Be as it may, the Mueller Investigation and its report were not any criminal trial; it was a unique hybrid criminal and cointel investigation serving as prelude to possible criminal trial if individuals were so charged. Despite the desire to see names named 2017-2019, any uncharged — presumed innocent — individuals still deserve confidentiality within the investigatory stage. It is not general practice to name uncharged individuals for good reason.

        • CCM says:

          The really ugly part is not the trial but the plea bargain process. Prosecutors pile on charges and make a guilty plea seem like the best option. My time in court I came away with the impression the system seemed to function to punish the poor and those with addiction.

      • Fraud Guy says:

        re: bmaz’s point

        I sat on a jury and, after the prosecution rested, wondered why we were at trial, because the evidence was so weak, and the pretext for the stop by police was so flimsy.

        After we delivered our verdict, the young DA and defense attorneys asked to speak to the jurors to ask us about how we felt. I asked the prosecutor why he pushed for trial when the case was so weak, I wondered why there were even charges, and he insisted that he met probable cause, which meant that he could charge the defendant. I told him that seemed a very low bar to clear, and he agreed, but still defended his right to bring the case to trial.

        The defense attorney admitted that he asked the defendant to make a plea deal, but she insisted on trial. I told him that I was in favor of acquittal after the prosecution rested, so he shouldn’t have pushed for a plea.

        (BTW, the defendant was acquitted on third jury poll/vote)

        This is at the low end of the spectrum; at the high end, if you are connected, or the police, or powerful, it seems that prosecutors often do not wish to proceed unless they feel they have slam dunk/evidence beyond a reasonable doubt (I seem to recall that phrase from a DA who declined to prosecute a police officer, and also with Clinton when the Justice Department stated that they felt there was sufficient doubt as to her servers that they would not prosecute).

        • bmaz says:

          Not saying they always get it right, but pretty much they do. As I’ve said before, I quit talking to them post trial because it made me insane hearing their thought process. But they almost always got the ultimate decision right. Juries get a very bum rap, they are pretty good.

          • Bruce Fuentes says:

            To that point. I was on a jury for the sexual assault of an elderly(80’s) woman. After 5 hours we got it right, but I found the thought processes of some of the jurors fairly disturbing. The evidence was a slam dunk, but there was still a need for some jurors to hold the woman partially accountable. In the end reason? and stubbornness won the day and the conviction.
            I see your point that juries usually get to the right place but how they get there can be scary.

            • bmaz says:

              That is exactly what I am saying. And, to FraudGuy’s point, exactly why I quit talking to them (unless I really thought there might be juror misconduct) early in my career. It will drive you nuts and negatively influence how you work, and that is not a good thing.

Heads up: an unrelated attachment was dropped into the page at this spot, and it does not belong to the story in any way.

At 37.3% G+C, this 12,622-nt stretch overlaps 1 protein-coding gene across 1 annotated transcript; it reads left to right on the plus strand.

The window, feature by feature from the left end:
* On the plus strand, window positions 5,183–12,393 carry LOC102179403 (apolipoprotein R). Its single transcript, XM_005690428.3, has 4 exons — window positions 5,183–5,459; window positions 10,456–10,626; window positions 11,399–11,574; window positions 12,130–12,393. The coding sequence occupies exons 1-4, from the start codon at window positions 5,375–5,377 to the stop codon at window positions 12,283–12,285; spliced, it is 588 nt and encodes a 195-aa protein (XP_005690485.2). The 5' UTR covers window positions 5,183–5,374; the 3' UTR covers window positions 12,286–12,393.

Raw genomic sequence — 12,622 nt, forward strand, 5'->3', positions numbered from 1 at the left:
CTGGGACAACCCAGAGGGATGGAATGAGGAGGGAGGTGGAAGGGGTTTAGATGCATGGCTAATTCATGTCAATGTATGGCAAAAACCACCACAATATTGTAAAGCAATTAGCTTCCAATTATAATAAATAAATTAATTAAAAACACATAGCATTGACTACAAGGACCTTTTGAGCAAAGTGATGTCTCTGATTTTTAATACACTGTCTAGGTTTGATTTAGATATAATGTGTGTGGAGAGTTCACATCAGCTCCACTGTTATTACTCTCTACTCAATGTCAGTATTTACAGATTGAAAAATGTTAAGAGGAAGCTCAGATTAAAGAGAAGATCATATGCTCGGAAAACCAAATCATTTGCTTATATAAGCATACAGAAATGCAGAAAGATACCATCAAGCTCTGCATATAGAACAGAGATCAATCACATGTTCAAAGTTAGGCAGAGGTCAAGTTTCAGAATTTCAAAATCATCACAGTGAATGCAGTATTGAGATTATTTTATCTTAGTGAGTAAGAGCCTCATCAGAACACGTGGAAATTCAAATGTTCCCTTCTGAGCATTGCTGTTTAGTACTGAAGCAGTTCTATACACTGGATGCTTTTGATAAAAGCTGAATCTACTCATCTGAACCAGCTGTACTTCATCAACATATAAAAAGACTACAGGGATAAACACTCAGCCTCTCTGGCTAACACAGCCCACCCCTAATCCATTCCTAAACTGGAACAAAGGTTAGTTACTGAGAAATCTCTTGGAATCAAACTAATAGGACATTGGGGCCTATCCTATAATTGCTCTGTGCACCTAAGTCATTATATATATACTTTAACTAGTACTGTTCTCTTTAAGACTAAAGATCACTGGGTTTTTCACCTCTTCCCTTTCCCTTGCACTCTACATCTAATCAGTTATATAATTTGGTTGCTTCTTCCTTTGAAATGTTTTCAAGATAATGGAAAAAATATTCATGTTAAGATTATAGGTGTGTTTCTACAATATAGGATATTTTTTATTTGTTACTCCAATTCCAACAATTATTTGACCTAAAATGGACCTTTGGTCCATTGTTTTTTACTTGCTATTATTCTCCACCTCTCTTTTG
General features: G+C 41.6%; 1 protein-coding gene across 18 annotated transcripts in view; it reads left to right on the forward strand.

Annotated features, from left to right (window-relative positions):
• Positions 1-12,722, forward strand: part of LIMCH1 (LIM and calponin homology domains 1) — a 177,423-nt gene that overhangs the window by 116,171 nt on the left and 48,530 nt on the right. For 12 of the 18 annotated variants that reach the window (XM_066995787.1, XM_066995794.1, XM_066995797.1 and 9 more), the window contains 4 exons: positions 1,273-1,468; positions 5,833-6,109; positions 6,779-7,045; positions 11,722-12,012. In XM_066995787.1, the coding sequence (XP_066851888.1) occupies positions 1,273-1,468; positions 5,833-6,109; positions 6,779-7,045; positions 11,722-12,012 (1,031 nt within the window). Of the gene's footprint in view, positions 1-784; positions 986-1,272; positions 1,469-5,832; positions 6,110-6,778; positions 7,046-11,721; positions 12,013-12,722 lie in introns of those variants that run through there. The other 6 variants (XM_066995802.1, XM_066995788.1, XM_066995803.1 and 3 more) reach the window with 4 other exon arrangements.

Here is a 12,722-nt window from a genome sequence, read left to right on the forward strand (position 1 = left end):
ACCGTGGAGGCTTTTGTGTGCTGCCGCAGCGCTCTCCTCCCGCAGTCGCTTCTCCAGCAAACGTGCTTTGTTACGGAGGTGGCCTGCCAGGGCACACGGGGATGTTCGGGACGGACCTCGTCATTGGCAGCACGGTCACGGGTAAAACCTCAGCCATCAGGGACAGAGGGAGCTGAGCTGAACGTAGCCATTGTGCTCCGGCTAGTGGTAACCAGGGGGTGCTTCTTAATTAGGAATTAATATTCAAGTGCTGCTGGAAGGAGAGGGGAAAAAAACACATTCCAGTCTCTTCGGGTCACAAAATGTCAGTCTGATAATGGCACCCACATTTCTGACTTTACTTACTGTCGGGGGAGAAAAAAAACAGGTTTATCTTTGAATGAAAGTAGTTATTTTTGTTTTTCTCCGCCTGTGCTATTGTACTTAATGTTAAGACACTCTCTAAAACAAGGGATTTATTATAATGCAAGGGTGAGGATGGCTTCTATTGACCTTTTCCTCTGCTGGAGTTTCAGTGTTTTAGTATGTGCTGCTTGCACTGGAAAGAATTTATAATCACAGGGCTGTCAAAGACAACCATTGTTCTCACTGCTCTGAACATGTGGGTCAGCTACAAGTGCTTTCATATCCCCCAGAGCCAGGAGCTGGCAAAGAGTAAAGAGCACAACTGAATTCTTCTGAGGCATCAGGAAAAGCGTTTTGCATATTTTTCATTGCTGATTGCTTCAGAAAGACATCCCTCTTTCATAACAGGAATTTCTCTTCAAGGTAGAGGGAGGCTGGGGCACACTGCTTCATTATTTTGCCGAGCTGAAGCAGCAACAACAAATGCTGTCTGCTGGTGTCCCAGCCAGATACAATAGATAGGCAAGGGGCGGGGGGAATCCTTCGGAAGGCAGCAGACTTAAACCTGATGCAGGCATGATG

• vvv says:

                I agree with juror thought process being weird but I do talk to them if they want to, sometimes none will, or just 2 of 12, once in a while you get 8-12 if it was a smooth trial – if lots of contention then less stay.
                But I’ve had jurors in plaintiff auto cases tell me, in a jurisdiction where police reports are inadmissible and they are instructed on that at least three times, that they held non-production of same against me because they thought I was hiding something, and yet not hold it against the defense.
                I’ve won red light cases on failure to sound the horn – just silly stuff, but 9 of 10 verdicts seem ultimately correct, and I think that’s pretty OK.
                I’ve also had jurors in the same trial criticize me for not enough eye contact, while others say too much.
                In the end you typically have 12 very different people, the majority of whom are diligent, interested and invested, even if they have radically different opinions on parts of the evidence, ultimately agreeing on a verdict.
                I love this stuff.

  4. Tom says:

    Ironic to read of Flynn cautioning McFarland to avoid meeting with Manafort because it’s “Unknown who he is working for” at same time as Flynn himself was being paid as a secret lobbyist for the Turks.

  5. BobCon says:

    I loved the nugget from Leopold about Barbara Ledeen pushing “evidence” on Catherine Herridge.


    It’s not automatically damning for Herridge, since there is nothing stopping a kooky source from reaching out to a reporter. But CBS really ought to think harder about looking over her shoulder at her sources, and whether she is worth the risk of having her on the payroll.

  6. madwand says:

    This just in from Politico, ABJ orders release of DOJ memo justifying not prosecuting Trump.


    “U.S. District Court Judge Amy Berman Jackson issued that ruling in a withering opinion that accused Barr of being “disingenuous” when describing Mueller’s findings and found that the Justice Department was not candid with the court about the purpose and role of the 2019 memo prepared by Justice’s Office of Legal Counsel.”

    I’ve always wondered why that memo got so much traction but R’s used it to their advantage.